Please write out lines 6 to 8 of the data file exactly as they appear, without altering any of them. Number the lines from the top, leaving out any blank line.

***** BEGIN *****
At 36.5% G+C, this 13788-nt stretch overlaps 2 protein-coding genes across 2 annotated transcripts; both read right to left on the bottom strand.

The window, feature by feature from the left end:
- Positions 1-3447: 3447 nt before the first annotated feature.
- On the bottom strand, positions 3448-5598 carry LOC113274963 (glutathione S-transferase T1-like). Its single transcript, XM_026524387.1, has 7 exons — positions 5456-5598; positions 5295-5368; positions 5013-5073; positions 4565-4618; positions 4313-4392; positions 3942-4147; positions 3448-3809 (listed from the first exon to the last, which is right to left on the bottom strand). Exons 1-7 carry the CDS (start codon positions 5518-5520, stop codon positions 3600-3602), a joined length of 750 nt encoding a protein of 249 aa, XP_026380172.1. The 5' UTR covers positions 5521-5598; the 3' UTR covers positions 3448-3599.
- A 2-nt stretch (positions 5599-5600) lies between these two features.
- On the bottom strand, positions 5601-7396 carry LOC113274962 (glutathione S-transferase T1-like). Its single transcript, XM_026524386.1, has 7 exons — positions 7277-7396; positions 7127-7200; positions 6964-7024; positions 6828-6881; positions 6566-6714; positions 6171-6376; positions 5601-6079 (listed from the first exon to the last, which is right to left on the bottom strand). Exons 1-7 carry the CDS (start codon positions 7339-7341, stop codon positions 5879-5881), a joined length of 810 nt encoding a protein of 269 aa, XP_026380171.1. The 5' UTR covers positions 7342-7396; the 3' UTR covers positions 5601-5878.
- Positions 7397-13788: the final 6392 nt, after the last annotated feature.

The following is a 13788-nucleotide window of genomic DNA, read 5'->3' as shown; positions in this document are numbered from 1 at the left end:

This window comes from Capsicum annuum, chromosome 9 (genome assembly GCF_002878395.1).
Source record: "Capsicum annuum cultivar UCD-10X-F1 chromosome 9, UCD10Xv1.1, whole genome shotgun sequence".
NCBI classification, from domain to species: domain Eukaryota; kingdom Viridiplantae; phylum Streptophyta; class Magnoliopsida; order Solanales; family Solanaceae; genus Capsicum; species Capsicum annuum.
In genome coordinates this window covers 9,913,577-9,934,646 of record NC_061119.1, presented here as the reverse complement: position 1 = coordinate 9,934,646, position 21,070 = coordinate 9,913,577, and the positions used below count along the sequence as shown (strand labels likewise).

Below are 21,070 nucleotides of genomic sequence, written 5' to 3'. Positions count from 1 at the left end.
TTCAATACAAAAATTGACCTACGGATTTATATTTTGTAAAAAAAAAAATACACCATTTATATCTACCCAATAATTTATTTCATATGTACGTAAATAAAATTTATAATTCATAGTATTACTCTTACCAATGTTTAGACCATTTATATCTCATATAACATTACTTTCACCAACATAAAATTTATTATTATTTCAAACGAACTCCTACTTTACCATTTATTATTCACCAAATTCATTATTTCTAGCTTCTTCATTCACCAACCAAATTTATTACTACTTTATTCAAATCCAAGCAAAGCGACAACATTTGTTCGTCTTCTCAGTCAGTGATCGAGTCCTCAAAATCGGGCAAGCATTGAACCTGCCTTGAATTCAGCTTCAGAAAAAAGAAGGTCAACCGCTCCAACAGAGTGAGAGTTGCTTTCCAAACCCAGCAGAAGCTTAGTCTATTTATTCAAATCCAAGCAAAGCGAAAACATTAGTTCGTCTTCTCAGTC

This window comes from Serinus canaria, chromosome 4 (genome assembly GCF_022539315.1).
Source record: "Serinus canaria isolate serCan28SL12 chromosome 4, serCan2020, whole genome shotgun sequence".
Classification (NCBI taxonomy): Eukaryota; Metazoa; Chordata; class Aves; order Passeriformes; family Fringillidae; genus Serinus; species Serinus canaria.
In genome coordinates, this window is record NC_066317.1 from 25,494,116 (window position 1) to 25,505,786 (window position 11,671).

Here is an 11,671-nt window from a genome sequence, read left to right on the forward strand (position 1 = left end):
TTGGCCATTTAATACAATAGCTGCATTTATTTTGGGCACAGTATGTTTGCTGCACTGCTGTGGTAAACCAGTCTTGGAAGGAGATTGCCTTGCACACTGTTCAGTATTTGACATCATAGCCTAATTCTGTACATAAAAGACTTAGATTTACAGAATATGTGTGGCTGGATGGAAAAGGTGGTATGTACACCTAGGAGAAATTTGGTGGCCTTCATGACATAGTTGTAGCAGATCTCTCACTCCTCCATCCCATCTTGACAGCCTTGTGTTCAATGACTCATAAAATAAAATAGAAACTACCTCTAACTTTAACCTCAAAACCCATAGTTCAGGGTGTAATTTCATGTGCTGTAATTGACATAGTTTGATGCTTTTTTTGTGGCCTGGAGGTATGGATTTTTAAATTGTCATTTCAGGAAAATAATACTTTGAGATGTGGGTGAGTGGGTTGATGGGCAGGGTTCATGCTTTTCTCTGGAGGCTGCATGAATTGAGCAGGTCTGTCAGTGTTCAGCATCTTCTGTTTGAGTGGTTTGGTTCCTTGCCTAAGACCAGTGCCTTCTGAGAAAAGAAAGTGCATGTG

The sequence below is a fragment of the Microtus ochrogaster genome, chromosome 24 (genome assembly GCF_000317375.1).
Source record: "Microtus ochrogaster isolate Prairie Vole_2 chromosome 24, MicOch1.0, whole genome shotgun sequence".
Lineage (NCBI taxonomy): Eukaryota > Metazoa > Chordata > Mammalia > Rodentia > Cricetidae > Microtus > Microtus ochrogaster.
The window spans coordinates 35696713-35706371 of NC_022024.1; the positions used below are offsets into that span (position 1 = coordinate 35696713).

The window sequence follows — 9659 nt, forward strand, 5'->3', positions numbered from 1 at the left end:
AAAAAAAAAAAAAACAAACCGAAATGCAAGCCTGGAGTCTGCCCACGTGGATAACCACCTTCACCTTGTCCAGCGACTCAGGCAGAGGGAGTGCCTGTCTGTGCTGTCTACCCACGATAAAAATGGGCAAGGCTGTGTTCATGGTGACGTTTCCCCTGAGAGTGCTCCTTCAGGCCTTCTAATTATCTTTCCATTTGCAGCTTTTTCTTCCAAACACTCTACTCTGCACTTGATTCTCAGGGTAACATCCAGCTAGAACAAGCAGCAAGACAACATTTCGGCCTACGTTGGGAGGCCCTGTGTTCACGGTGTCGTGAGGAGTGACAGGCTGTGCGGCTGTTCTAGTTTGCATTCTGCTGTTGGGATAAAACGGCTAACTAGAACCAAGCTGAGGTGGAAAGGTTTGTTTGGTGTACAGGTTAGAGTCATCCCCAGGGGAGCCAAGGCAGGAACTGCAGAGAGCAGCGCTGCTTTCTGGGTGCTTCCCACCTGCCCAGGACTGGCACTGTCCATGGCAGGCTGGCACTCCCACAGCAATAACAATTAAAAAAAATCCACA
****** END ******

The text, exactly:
- On the bottom strand, positions 5601-7396 carry LOC113274962 (glutathione S-transferase T1-like). Its single transcript, XM_026524386.1, has 7 exons — positions 7277-7396; positions 7127-7200; positions 6964-7024; positions 6828-6881; positions 6566-6714; positions 6171-6376; positions 5601-6079 (listed from the first exon to the last, which is right to left on the bottom strand). Exons 1-7 carry the CDS (start codon positions 7339-7341, stop codon positions 5879-5881), a joined length of 810 nt encoding a protein of 269 aa, XP_026380171.1. The 5' UTR covers positions 7342-7396; the 3' UTR covers positions 5601-5878.
- Positions 7397-13788: the final 6392 nt, after the last annotated feature.

The following is a 13788-nucleotide window of genomic DNA, read 5'->3' as shown; positions in this document are numbered from 1 at the left end: